We drove to Venkataramanaswami Temple, located within a dry landscape surrounded by hills strewn with granite boulders, devoid of vegetation except for a thick growth of thorny shrubs. As one faces the main gate-pyramid of the temple, now abandoned, one is concious of it being dominated by a huge, rounded, imposing stratified granite rock behind it, one of the hills of Gingee Fort.
Troops of monkees from the surrounding area clamour over the walls of the temples. We explored the corridors and enclosures of the vast complex, pondering what stories and secrets it held. Despite its state of decay, it remains an impressive, fascinating complex.
Quoting : “This sprawing temple, with its striking sculptures and carved pillars, narrates the aesthetic skills of the Nayaka dynasty. Built by MuthialuNayaka (1540-1550 A. D ) it abounds in gopuras, mandapas and sculptured panels depicting gods and goddesses in scenes from the Hindu epics. Many Tamil inscriptions are also found in the walls of the Mandapas.
The temple seems to have faced hard times during the French occupation (after 1761 A .D.) From this period the temple experienced forms of decay and old archaeological wealth was plundered by subsequent invaders. The original tall, graceful monolithic pillars from the temple are said to have been carried away to Pondicherry by the French and to have been fixed around the Place de la République, near the old pier”.
We were fast running out of time, if we needed to reach Vellore before dark. But we were also hungry and so filling our stomachs was indeed a higher priority. In Gingee, we found a restaurant and sat down to a vegetarian Biriyani meal. Ilango was pleased that I was able to adopt the Indian custom of eating with one’s hands. The traditional way of eating a meal involves being seated on the floor, having the food served on a banana leaf, and using clean fingers of the right hand to transfer the food to the mouth. After the meal, the fingers are washed, and the banana leaf becomes food for cows.
At 14h30, we were back on the road, occasionaly stopping to check with locals that we were heading in the right direction. The golden temple of Sripuram, known as Lakshmi Narayani temple or Mahalakshmi temple, is a spiritual park situated at the foot of a small range of green hills in a place known as Malaikodi, at the southern end of the city of Vellore, at Tirumalaikodi. The temple is located on 100 acres of land and has been constructed by Vellore-based Sri Narayani Peedam, headed by spiritual leader Sri Sakthi Amma, also known as Narayani Amma. The temple is entirely coated in gold on the exterior and interior, including all of its intricate carvings and sculptures.
The lighting ensures that the temple glitters after dark. The construction of the temple was completed on August 24, 2007. More than 1500 kg of gold was used to build it. All the gold work was done by artisans specializing in temple art using gold. Every single detail was manually created, including converting the gold chunks into gold foils and then mounting on the gold foils on copper. The Sripuram design represents a star-shaped path (sri chakra), positioned in the middle of the lush, green landscaped garden, with a length of over 1.8 km.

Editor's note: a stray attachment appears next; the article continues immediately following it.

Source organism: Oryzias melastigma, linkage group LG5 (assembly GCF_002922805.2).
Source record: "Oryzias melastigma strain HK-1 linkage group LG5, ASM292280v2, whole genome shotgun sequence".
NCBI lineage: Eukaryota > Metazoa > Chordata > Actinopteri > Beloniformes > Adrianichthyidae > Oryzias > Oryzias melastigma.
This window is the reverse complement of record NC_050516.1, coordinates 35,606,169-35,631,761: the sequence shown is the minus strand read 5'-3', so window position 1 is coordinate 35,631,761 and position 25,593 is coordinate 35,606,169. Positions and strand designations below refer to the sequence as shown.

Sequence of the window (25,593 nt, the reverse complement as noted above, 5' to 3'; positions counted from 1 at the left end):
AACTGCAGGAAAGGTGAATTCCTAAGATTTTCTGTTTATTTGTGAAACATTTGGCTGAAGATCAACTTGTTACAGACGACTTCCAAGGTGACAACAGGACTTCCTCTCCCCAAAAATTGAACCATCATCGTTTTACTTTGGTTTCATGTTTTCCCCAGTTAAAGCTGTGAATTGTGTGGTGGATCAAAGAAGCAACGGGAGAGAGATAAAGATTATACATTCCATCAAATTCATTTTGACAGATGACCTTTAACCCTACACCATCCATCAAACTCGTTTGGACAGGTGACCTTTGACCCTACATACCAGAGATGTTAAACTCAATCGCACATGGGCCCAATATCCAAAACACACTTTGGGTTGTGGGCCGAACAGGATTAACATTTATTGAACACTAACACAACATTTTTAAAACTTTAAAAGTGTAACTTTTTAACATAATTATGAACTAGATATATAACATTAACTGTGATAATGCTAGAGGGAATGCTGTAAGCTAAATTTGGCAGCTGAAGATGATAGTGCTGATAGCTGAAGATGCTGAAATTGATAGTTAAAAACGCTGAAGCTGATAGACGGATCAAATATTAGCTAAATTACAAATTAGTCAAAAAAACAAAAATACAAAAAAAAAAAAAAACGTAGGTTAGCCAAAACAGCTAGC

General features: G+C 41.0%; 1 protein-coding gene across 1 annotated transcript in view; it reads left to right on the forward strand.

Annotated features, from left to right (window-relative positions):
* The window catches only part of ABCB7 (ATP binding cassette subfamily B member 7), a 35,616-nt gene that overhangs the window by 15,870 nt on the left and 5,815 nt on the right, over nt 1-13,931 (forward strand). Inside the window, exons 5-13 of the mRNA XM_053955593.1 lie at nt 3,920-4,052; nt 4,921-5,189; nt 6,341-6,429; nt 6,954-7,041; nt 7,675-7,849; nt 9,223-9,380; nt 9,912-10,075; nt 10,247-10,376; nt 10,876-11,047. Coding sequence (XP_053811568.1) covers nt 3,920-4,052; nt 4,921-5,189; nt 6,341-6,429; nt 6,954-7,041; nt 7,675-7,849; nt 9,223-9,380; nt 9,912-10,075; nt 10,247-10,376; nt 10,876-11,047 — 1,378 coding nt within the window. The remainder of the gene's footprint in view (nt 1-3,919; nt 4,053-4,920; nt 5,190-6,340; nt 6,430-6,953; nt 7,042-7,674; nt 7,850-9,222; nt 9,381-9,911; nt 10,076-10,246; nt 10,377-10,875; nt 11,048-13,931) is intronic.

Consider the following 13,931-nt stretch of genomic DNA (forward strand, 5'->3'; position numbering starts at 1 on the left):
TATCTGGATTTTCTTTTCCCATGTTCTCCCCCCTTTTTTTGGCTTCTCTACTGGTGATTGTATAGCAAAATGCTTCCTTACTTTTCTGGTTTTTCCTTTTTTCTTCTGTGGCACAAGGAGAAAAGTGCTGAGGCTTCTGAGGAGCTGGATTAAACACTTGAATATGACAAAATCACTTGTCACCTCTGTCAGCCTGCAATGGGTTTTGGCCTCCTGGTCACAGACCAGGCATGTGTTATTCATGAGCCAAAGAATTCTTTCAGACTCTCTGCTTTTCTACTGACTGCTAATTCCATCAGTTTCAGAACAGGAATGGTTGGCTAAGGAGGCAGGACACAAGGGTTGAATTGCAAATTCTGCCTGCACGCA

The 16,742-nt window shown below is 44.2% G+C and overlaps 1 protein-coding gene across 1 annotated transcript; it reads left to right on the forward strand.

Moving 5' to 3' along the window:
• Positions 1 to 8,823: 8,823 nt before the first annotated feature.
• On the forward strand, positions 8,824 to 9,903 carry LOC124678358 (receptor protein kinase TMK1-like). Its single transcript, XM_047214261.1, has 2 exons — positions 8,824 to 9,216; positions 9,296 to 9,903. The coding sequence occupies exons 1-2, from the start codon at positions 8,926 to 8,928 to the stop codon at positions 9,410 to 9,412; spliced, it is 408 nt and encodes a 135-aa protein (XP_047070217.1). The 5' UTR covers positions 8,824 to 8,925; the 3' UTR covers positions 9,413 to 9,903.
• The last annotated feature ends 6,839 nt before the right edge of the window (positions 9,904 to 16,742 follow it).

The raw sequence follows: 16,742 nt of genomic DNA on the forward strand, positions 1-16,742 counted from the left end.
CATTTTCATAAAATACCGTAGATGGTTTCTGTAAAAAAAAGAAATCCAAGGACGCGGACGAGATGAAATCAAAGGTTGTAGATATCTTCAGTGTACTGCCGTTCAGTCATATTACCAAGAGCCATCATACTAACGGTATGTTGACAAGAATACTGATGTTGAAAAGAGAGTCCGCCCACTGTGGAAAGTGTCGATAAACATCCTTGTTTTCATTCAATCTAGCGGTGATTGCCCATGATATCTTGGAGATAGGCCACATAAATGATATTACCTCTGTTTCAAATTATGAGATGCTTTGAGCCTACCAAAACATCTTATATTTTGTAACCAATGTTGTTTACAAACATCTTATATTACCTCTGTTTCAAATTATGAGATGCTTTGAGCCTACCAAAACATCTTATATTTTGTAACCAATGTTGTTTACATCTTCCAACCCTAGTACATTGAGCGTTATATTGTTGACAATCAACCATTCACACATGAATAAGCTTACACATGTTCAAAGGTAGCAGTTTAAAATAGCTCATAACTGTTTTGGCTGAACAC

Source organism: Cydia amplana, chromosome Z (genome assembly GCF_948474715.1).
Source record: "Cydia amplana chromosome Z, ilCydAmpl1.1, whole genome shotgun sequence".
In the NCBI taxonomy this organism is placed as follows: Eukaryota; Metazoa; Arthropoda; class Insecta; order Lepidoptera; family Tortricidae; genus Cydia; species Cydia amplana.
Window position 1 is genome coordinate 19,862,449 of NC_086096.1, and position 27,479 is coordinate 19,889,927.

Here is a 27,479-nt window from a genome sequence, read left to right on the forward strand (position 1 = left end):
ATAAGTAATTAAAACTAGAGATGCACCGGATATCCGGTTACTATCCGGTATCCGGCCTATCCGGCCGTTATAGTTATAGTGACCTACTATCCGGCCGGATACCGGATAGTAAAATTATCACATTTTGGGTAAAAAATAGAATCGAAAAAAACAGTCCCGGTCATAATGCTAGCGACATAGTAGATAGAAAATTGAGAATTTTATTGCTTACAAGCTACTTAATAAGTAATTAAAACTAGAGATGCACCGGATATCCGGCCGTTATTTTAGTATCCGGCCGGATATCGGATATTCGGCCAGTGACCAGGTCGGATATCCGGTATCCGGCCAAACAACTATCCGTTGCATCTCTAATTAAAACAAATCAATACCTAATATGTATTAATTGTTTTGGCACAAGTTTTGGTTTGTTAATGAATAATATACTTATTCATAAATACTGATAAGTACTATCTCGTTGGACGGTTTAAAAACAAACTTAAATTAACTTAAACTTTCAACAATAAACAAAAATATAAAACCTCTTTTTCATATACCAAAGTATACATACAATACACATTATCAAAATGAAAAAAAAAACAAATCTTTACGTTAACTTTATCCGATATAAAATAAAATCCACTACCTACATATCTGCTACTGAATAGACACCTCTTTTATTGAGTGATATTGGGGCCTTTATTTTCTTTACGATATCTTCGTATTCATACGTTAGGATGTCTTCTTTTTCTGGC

Upon arrival, we had to overcome a number of obstacles prior to gaining entry. Crowds of people gathered at the temple’s gates, many exploring the vast flea market outside. Buses and cars streamed into the entrance towards the parking area. An entrance ticket needs to be purchased, at a cost of 100 rupees. Ilango and Tim, wearing shorts, were haruanged by a woman determined that they were not to enter until she had sold or rented a shawl which they were to wrap around their waists. Despite Ilango having a walking disability, he was having none of their insisting on a wheel-chair. All mobile phones and cameras have to be handed in, for a fee, of course.
The complex is marshalled by a disciplined team of security guards, hardly the atmosphere normally associated with a place of religious worship. One has to walk along the star path to reach the temple in the middle, which is laid by messages from Sri Sakthi Amma and from different faiths and spiritual leaders. Ilango and I took the short cut.
Prior to this, one is lead through a series of shops with tiled flooring, selling all sorts of trinkets, souvenirs, books, cds and dvds depicting the complex or the teachings of its spiritual leader, Sri Sakthi Amma, encouraging devotees to part with their hard-earned rupees. There is no doubt that it is a truly awesome structure however the commercial nature of its operation leaves some doubt as to its autheticity as to a place of religious significance, a far cry from the traditional temples we had visited earlier in the day. To be fair, at most large cathedrals in Europe, one is also likely to encounter an adjacent, small shop. The last straw, upon reaching a gate to the temple’s inner sanctum which lay before us, was that we were required to pay an additional 100 rupees for the privilege.
We had remained after sunset to take in the splendour of the temple’s glistening architecture, now illuminated, which formed a silhouette against the night sky. Arul then picked us up and we headed back down the highway towards Chennai, arriving at the Gem Inn around 10h30. Aruls’ driving exploits led me to suggest that he was wasting his time as a taxi driver and that he was perhaps better-suited to joining India’s Formula 1 racing team. Even the police car we passed en route was given short shrift. The throbbing, rhythmic Indian music from his car speakers, which included the soundtrack to the movie “Mangatha”, along with others, was a real treat, though.